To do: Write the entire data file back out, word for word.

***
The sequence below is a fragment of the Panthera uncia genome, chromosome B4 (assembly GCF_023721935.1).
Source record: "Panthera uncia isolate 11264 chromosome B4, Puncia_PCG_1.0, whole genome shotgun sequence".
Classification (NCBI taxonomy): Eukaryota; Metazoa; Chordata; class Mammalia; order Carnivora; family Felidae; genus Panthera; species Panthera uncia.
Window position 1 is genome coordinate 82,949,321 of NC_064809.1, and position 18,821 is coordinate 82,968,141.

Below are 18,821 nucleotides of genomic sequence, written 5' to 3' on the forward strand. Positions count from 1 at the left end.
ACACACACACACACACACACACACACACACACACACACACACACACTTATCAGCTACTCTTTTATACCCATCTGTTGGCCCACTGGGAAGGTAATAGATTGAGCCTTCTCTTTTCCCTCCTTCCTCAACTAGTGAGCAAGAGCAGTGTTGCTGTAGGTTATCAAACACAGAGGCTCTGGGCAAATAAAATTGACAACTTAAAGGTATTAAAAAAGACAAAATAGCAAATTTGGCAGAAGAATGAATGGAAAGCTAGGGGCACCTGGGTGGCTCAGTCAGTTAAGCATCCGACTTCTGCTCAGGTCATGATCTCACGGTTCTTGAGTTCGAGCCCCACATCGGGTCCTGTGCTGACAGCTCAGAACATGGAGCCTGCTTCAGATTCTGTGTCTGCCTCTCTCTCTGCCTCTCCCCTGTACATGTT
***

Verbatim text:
The sequence below is a fragment of the Panthera uncia genome, chromosome B4 (assembly GCF_023721935.1).
Source record: "Panthera uncia isolate 11264 chromosome B4, Puncia_PCG_1.0, whole genome shotgun sequence".
Classification (NCBI taxonomy): Eukaryota; Metazoa; Chordata; class Mammalia; order Carnivora; family Felidae; genus Panthera; species Panthera uncia.
Window position 1 is genome coordinate 82,949,321 of NC_064809.1, and position 18,821 is coordinate 82,968,141.

Below are 18,821 nucleotides of genomic sequence, written 5' to 3' on the forward strand. Positions count from 1 at the left end.
ACACACACACACACACACACACACACACACACACACACACACACACTTATCAGCTACTCTTTTATACCCATCTGTTGGCCCACTGGGAAGGTAATAGATTGAGCCTTCTCTTTTCCCTCCTTCCTCAACTAGTGAGCAAGAGCAGTGTTGCTGTAGGTTATCAAACACAGAGGCTCTGGGCAAATAAAATTGACAACTTAAAGGTATTAAAAAAGACAAAATAGCAAATTTGGCAGAAGAATGAATGGAAAGCTAGGGGCACCTGGGTGGCTCAGTCAGTTAAGCATCCGACTTCTGCTCAGGTCATGATCTCACGGTTCTTGAGTTCGAGCCCCACATCGGGTCCTGTGCTGACAGCTCAGAACATGGAGCCTGCTTCAGATTCTGTGTCTGCCTCTCTCTCTGCCTCTCCCCTGTACATGTT